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"Web fonts — where are we?"

From: Dave Crossland <dave@lab6.com>
Date: Mon, 20 Jul 2009 11:17:48 +0100
Message-ID: <2285a9d20907200317y16145b1ewb86188c80dbfb39a@mail.gmail.com>
To: www-font <www-font@w3.org>
Hi,

After the TypeCon web font panel, a summary was posted at

http://ilovetypography.com/2009/07/20/web-fonts-%e2%80%94-where-are-we/

And in the comments, type designer David Březina wrote:

"First of all, John thank you for the summary! It was much needed. I
find it actually very useful that it did spark some disagreement. It
helped me to revise some questions/answers and understand situation I
have not been following.

[1] I think we (type designers) maintain an old illusion about how our
market works. People do not buy fonts because they could not get them
for free anywhere else. They buy them out of sympathy, understanding
the value of our work and/or legal reasons. They could get them for
free, easier, and faster (!). It is not that we would be shooting in
our faces. It is more like we have been shot already. We already
accepted the piracy as a burden of our business.

If I am right in this view, we do not need any kind of DRM. The
expected "new" web piracy won't change a thing. I would very much like
to see some study or educated estimate re this view. Or at least an
authoritative opinion. It is crucial information for designers in
order to evaluate the formats properly. Otherwise, they are just left
aiming for the most security.

[2] What we, however, want is a tool to limit webfont licences
exclusively for web. We want to make a profit out of this #webrisk and
keep distinction between web and print fonts. Why? If I am not sure
whether opening my fonts for web use is going to make me money I would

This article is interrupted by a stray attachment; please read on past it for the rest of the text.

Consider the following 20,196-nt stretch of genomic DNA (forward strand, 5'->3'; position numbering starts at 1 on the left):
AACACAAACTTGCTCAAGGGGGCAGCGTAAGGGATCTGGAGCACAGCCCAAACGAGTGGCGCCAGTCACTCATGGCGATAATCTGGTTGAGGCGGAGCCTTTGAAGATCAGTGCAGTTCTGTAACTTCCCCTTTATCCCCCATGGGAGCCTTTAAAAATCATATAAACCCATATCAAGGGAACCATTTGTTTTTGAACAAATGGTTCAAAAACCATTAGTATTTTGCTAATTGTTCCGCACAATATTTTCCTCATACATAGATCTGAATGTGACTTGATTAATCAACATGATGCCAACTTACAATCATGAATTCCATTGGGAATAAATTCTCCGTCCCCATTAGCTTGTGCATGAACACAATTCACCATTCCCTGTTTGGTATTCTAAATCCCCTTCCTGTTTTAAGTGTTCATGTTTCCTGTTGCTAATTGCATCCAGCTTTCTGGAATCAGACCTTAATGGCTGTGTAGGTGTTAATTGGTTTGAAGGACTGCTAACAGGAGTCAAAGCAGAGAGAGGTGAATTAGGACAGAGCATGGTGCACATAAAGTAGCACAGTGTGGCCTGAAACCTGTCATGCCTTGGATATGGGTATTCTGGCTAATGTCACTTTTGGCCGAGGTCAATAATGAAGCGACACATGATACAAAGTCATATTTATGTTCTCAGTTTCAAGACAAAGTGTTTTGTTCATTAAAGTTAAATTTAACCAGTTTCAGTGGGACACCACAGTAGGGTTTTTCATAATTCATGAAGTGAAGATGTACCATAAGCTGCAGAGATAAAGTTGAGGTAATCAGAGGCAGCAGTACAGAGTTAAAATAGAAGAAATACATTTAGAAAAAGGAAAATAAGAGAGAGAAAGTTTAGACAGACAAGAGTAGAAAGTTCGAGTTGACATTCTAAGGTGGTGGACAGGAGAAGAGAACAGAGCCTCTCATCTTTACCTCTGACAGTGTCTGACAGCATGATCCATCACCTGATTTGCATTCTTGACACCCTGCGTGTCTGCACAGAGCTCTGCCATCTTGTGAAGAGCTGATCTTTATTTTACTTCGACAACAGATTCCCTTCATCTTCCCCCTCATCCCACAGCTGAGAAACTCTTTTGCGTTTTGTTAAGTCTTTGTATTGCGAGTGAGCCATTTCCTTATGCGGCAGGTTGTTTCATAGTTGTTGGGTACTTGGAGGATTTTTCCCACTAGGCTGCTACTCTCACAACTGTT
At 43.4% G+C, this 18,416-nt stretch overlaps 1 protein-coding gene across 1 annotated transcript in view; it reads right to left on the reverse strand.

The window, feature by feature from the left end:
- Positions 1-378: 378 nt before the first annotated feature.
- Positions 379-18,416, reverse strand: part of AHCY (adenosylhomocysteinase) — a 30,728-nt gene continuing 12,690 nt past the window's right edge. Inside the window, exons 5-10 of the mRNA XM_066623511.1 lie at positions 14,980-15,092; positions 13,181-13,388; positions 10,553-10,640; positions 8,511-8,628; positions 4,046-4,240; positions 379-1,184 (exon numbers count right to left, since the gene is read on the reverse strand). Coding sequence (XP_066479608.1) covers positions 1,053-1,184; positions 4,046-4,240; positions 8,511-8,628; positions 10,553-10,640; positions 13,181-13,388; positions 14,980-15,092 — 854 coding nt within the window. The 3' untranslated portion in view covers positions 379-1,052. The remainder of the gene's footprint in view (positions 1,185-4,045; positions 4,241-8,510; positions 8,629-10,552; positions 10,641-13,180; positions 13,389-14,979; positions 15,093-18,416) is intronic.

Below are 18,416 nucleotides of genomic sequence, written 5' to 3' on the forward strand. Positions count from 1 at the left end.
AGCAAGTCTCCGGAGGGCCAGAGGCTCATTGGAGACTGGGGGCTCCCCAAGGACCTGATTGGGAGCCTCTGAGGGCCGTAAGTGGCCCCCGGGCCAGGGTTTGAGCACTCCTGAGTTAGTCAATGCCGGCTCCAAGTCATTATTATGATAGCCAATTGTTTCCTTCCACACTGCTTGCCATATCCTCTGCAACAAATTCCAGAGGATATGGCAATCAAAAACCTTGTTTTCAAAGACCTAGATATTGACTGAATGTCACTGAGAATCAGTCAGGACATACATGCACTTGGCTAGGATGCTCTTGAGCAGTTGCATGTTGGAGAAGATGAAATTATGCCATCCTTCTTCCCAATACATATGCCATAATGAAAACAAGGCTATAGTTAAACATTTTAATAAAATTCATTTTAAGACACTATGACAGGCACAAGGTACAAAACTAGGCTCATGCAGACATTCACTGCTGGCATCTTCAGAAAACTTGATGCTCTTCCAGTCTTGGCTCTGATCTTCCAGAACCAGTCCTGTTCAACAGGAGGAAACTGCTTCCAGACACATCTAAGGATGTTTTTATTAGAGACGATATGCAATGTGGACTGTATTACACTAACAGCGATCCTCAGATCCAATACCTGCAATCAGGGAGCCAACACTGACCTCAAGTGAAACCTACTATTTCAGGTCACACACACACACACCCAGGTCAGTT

rather keep the new market separated from the old working one. That is
the motivation behind the web-specific format. Acceptance of
non-security, but limited to web.

Personally, I think that opening to web market is surely going to make
a profit. An objectively, we are not going to have strictly (that is:
not-convertible) webspecific format ever. Not with current
technologies where the fonts are described with curves. The only
option I see is bitmap fonts &amp;c.

.webfonts is just bundled metadata with print font (we can have them
in OT table as Berlow suggest, why another format simple-to-hack when
most are not going to care?), EOT Lite is a very thin wrapper as far
as I understood, but at least not so trivial. It will become easy
convertible (assumption), but at least something. Typekit and similar
tools offer only limited security by obfuscation. So far too easy to
circumvent. These techniques are not imo worth complicating life of
paying customers. Even though the interface is sexy, it is still
another interface.

Therefore: prepare the fonts for web (have them subsetted, add web
exclusive license, permission tables, …) and go naked! Or if you are
shy, have EOT Lite.

[Please note that this is still an opinion under development, was and
will be revised, and it is not an opinion of TypeTogether.]"

I think this is one of the most sensible and perceptive things I've
heard from a type designer on this issue, and thought it worth
bringing to the attention of this list.

Cheers,
Dave
Received on Monday, 20 July 2009 10:18:48 GMT

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